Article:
CALGARY — Power utility TransAlta Corp. shareholders shrugged off the interventions of a U.S. activist investor and elected the company’s preferred slate of directors at its annual meeting.
All 12 recommended directors were endorsed by shareholders, including Harry Goldgut and Richard Legault, nominees put forward by Brookfield Renewable Partners whose election was a condition of its $750-million partnership deal with TransAlta.
New York-based Mangrove Partners launched a lawsuit in Ontario earlier this week to try to derail the deal, after it filed and then withdrew a request for the Alberta Securities Commission to delay the annual meeting and require a separate vote on the partnership.
Mangrove claims the deal was rushed, failed to properly consider other options and puts the interests of the board ahead of the interests of the shareholders.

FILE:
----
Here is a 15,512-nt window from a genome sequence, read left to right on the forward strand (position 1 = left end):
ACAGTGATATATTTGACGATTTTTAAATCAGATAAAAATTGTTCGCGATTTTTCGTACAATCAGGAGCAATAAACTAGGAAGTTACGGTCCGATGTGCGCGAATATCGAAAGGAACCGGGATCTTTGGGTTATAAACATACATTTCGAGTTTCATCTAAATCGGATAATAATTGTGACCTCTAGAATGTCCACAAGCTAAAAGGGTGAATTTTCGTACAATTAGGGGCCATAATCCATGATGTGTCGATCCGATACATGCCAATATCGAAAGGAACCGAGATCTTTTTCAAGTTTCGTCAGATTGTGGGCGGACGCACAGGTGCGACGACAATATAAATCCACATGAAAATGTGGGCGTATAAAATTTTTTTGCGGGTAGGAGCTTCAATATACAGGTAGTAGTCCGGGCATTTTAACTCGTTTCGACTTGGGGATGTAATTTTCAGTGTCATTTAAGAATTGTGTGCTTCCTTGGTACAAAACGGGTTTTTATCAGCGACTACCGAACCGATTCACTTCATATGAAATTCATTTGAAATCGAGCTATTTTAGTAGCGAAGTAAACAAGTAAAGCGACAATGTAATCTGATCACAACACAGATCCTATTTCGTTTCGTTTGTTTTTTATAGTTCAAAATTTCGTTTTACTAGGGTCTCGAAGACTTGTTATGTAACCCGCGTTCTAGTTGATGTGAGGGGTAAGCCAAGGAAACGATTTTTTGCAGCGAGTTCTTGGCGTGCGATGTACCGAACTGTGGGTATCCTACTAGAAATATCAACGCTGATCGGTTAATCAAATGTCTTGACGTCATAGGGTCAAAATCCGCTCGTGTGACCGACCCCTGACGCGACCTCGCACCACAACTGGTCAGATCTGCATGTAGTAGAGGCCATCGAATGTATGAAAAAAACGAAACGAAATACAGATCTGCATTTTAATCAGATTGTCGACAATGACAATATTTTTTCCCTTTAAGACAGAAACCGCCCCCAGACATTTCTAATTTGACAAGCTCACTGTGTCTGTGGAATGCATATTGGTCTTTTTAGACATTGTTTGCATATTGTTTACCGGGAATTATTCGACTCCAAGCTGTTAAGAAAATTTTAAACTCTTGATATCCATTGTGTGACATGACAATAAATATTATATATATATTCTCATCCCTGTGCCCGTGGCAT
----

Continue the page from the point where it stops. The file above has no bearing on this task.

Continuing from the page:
TransAlta CEO Dawn Farrell has defended the Brookfield deal as good for shareholders and insisted the company thoroughly investigated other options before signing.
Mangrove and an entity controlled by Bluescape Energy Partners had agreed to join forces to employ their combined 10.1 per cent ownership of TransAlta to force change but then ended the partnership. Mangrove says it owns about 7.1 per cent.
TransAlta has said it plans to spend $350 million of the Brookfield investment to speed its coal-to-gas power generation transition strategy in Alberta and will use up to $250 million to buy back shares over three years.
Companies in this story: (TSX:TA, TSX:BEP.UN)
The Canadian Press